From all accounts, Cambodia is a lawless place. What with mines, gun-toting vigilantes, looting of priceless monuments, and cheap hit-men, I was all prepared to enter a war zone.

Except I missed the war, by more than a few years.

The Cambodian people are remarkably friendly. Many speak good English, and value the ability to learn it. One moto driver let me shelter from a sudden downpour in his taxi, and went on to ask me questions, knowing he would get a few good minutes of English lessons.

The bargaining culture that permeates other Asian countries is not so obvious here. I found if I didn’t like the second price offered, I may as well walk away, because it wouldn’t get any cheaper.

While the official currency is the Riel, the US dollar is the de facto currency for foreigners. Only for small-value items (under $1) does one see Riel. It is another measure of the relaxed Cambodian attitude that they go by the easy-to-calculate exchange rate of 4,000 Riel to the dollar when giving change in Riel, instead of the precise market rate (closer to 3,900). All prices given here are in US dollars.

There is a great deal of poverty, however, and young children will regularly come up to you begging for food and money. Dressed in rags, it is hard to ignore their pleading eyes. Families rely on these street kids for income.

Getting there

I flew SilkAir direct from Singapore to Siem Reap. This is not a cheap ticket. It’s up there with the extortionate Heathrow-Dublin route in terms of lowest number of flight miles to the dollar. And I kicked myself when I learnt I could have taken a cheap flight to Bangkok and a US$6 bus ride (ten hours) across the border to Siem Reap instead. The savings would have paid for a nice hotel! Still, ten hours on a bus across Asia is not necessarily a cushy ride, so for the pure convenience of landing practically beside the temples after a brief two and a half hour flight from Singapore, the plane can’t be beaten.

Siem Reap

Siem Reap is a small town. At the airport, walk past the official taxi stand to the horde of drivers, any of whom will drive you to your hotel for a dollar, on the chance that you might hire him for a full day for $20 to $40, depending on how far you want to go. We hired a young, clean-cut, soft-spoken driver by the name of Prach (pronounced "Bry"). When he told me he is studying to be a school teacher, I figured his general knowledge had to be above average, and he would make a valuable local escort Matthieu, our zany French. Matthieu does not come cheap, but then again, having lived in the town for many years, actually training the local guides, he is well placed to tailor a day’s temple-hopping to a visitor’s tastes.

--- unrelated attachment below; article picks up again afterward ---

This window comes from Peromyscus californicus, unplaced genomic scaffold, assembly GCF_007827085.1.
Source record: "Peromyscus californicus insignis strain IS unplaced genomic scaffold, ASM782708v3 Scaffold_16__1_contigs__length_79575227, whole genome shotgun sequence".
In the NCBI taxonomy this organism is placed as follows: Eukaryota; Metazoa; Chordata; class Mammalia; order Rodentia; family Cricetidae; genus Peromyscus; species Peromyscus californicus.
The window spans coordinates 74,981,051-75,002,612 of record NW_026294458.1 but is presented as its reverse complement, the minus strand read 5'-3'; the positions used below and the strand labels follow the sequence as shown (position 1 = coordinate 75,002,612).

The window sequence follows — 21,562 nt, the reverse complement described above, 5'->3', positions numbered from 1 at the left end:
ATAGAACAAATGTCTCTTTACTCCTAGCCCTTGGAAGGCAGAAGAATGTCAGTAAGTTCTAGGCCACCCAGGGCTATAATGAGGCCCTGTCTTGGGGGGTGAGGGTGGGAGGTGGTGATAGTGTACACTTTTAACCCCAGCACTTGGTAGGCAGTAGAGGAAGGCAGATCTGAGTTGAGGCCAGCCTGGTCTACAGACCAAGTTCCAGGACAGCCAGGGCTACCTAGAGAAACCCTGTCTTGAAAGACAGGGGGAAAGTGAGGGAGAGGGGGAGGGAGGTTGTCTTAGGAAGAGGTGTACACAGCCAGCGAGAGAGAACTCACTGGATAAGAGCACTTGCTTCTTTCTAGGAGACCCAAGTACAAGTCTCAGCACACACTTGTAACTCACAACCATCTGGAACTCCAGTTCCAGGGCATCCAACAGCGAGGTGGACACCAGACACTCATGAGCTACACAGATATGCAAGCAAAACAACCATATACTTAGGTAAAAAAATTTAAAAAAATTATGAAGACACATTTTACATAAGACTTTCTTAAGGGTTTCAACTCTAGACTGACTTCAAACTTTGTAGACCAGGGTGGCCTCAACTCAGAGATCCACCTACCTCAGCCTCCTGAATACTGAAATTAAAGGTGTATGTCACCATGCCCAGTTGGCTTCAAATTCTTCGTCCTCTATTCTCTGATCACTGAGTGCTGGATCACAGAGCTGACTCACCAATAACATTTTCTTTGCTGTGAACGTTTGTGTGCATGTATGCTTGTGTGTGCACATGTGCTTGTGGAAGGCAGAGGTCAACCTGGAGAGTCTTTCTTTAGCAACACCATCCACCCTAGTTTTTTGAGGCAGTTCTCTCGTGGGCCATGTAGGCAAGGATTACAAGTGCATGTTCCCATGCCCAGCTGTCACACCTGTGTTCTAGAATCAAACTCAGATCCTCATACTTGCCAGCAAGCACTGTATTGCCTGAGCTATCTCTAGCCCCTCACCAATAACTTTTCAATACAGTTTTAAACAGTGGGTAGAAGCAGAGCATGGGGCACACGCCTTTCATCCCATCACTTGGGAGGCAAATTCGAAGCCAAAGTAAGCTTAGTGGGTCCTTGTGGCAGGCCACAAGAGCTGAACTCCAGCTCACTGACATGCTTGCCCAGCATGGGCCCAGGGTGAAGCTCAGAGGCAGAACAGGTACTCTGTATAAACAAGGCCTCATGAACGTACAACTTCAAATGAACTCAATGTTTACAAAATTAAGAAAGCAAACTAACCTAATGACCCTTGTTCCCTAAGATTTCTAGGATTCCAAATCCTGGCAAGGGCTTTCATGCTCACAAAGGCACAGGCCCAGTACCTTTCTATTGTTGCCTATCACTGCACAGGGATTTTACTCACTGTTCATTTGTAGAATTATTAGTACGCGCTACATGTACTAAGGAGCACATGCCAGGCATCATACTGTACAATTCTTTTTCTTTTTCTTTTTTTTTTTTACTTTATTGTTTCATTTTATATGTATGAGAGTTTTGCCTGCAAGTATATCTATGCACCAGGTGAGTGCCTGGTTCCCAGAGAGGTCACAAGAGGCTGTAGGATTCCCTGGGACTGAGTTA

Matthieu runs an unassuming French restaurant called Chez Sophea, close to Angkor Wat. The US$7 steaks he serves are as tasty as any I have eaten at Morton’s. Wash them down with the local beer, cleverly named Angkor.


Angkor Wat is big. And that’s not just because we walked around it in the 38-degree heat and humidity. This place is literally fit for a king. Even just digging out the ten metre deep moat around the entire complex could have taken a generation. The temple took a million people about 30 years to finish, although unfortunately the records - written on paper and leaves - have long since decomposed. All we are left with are fabulous carvings on every stone, depicting ancient legends, battles, and scenes of everyday life.

The temple was originally built to honour the Hindu god Vishnu, although later was converted to a Buddhist shrine. It is no surprise that after nearly a millennia travellers find it somewhat the worse for wear. Many statues have been looted, parts of the structure have fallen, and the intricate carvings have become worn down. Yet the strikingly alien architecture, with its distinctive lines and bold towers, makes it easy to apply one’s imagination and visualize what it must have been like in its heyday.

Two hundred years older still is Bantei Srei, which means ‘woman citadel’. Dating from the tenth century, it honours - among others - the god Siva. Again we don’t know the precise details of its construction. One group of foreigners who may have known were the 15th century Chinese who came across the temples upon their travels. However it appears they were more fascinated by the bare-breasted Khmer women and their depraved sexual habits, than in how the temples got to be there! (In fact, when I asked Matthiew where our $20 a day temple admission fees went to, he muttered something about ‘expensive prostitutes for the government’. My own feeling is that they maintain the many rubbish bins found in the temples. These bins are everywhere, sometimes making it tricky to compose a photograph without a modern artifact appearing in the corner!)

The roads range from passable to bumpy, potholed dirt tracks. We passed bulls pulling carts, and saw houses built on stilts to avoid the floods. A car with (no doubt fake) Texas number plates sped by. 97% of Cambodians are farmers. Nobody pays personal income taxes, although there are business taxes. When asked about bribes, our zany French guide replies that he tells visiting army tough guys to ‘piss off’, asking what have they done for him lately? Our favourite temple was Bayon, a 13th century Buddhist temple that took about 30 years to build. The tops of the towers have enormous carvings of serene Bodhisattra heads, which become increasingly eerie as the sun goes down. It should be noted that the Khmer had such a strong dislike of the Buddha image that every head depicted in a carving has been erased, either by physically removing the piece of stone, or by chiseling over the image, in some cases replacing it with an entirely new image!